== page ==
Con movies and stories have never failed to entice the audience and readers. Right from ‘Catch Me If You Can’, to any latest movie or book about theft, the readers have been lenient in supporting the author or creators behind the same. This pretty much explains why Money Heist has been a rage in the past couple of years. Because we love to see smart protagonists who can bring the authorities on their knees. Hence, when Sean Brignac comes to the picture as Prince Khalid, fooling practically everyone the readers want to adore his agility and smartness. Thus A Language of Lies by Saugata Chakraborty brings to the readers an anti-hero to adore.
Sean’s childhood as Antonio briefly helps the plot take off. The complications in the families that seeped into sean’s life like a cascade of changes, be it the demise of parents or separation of adopted parents or even being disowned in his teenage, Sean is a troubled child. The back story that crafts Sean’s character is a strong one but it was not given much space to develop. A few incidents to depict the relationship between Sean and his parents and their life before their demise could have connected the audience with Sean better.
Sean’s interest in cars and bikes and how he pursued the passion is what drives the plot forward. It is interesting to see how the author has led the plot in the reverse order and pulled of an interesting array of incidents. The author has deftly presented the scenario for the readers to engage in.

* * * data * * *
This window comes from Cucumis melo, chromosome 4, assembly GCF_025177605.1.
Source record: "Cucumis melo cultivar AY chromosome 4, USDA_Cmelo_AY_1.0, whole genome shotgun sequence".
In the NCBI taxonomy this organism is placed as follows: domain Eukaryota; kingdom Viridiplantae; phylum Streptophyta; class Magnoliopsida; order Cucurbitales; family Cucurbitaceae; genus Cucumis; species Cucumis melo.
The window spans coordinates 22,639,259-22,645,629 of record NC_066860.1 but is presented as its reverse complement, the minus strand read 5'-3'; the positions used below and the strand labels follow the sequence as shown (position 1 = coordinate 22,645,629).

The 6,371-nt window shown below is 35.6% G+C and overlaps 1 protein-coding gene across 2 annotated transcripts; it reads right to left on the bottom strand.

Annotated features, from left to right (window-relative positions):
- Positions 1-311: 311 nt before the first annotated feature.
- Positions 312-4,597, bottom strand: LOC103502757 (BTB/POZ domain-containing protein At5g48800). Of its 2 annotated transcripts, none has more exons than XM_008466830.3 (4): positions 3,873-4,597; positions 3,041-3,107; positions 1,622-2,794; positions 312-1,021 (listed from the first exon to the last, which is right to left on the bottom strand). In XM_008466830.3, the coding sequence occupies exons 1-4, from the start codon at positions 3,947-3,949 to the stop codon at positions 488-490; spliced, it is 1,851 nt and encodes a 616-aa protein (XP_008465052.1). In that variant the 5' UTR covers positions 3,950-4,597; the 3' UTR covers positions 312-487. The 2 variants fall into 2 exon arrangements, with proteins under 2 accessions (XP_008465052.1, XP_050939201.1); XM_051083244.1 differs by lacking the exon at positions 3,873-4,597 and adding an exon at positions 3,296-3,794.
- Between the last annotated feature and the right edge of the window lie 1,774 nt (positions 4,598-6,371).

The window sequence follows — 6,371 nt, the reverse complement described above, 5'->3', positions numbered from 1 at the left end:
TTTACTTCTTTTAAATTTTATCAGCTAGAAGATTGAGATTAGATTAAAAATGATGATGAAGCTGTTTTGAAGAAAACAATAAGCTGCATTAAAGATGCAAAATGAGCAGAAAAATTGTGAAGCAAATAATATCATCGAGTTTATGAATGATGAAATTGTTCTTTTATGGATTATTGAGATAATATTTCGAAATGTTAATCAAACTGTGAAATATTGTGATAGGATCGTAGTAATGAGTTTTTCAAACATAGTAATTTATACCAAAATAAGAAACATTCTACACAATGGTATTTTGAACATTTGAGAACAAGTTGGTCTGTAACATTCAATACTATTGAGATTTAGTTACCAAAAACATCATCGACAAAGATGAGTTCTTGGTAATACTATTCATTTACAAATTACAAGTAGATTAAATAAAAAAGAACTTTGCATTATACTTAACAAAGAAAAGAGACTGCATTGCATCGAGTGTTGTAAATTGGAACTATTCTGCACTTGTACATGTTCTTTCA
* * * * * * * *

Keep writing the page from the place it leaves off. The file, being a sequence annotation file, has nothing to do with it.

The characters of A Language of Lies are crafted in such a way that the plot is pushed forward by the character notwithstanding the fact that the development space has not been allotted for them. The same is a testimony of the author’s finesse as the readers are gripped by the suspense. The narration is meant for readers of all strata. That said, the fact that the author has outdone the commercial Indian English writers is undeniable. Unlike the books and movies about theft that we have come across, the author has made sure not to squeeze undue lovemaking and fight sequences in the book. The scenarios whatsoever are in the sink with the plot.
While the book calls for an unputdownable read, the author was intermittently losing the grip on the plot. This could have been avoided with a round of developmental edits. However, the fitness in the craft negates the inconsistencies to a great extent. A Language of Lies is the same everywhere, and the author has translated this with ease.